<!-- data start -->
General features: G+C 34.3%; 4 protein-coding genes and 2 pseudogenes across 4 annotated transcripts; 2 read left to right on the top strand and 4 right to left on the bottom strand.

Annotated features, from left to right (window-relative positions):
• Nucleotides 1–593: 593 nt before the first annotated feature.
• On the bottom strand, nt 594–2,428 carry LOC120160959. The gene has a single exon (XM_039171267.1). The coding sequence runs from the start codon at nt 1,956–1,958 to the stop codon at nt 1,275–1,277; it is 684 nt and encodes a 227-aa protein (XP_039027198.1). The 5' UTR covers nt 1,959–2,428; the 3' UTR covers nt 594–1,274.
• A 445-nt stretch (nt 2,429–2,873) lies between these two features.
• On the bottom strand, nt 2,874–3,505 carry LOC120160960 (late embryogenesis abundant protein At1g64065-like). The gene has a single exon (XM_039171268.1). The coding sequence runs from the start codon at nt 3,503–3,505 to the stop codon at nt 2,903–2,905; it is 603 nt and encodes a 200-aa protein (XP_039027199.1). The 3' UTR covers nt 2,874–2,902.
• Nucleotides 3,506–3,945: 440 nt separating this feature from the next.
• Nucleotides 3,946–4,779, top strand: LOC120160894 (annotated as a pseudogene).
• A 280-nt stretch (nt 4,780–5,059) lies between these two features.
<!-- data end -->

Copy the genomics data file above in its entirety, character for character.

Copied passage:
General features: G+C 34.3%; 4 protein-coding genes and 2 pseudogenes across 4 annotated transcripts; 2 read left to right on the top strand and 4 right to left on the bottom strand.

Annotated features, from left to right (window-relative positions):
• Nucleotides 1–593: 593 nt before the first annotated feature.
• On the bottom strand, nt 594–2,428 carry LOC120160959. The gene has a single exon (XM_039171267.1). The coding sequence runs from the start codon at nt 1,956–1,958 to the stop codon at nt 1,275–1,277; it is 684 nt and encodes a 227-aa protein (XP_039027198.1). The 5' UTR covers nt 1,959–2,428; the 3' UTR covers nt 594–1,274.
• A 445-nt stretch (nt 2,429–2,873) lies between these two features.
• On the bottom strand, nt 2,874–3,505 carry LOC120160960 (late embryogenesis abundant protein At1g64065-like). The gene has a single exon (XM_039171268.1). The coding sequence runs from the start codon at nt 3,503–3,505 to the stop codon at nt 2,903–2,905; it is 603 nt and encodes a 200-aa protein (XP_039027199.1). The 3' UTR covers nt 2,874–2,902.
• Nucleotides 3,506–3,945: 440 nt separating this feature from the next.
• Nucleotides 3,946–4,779, top strand: LOC120160894 (annotated as a pseudogene).
• A 280-nt stretch (nt 4,780–5,059) lies between these two features.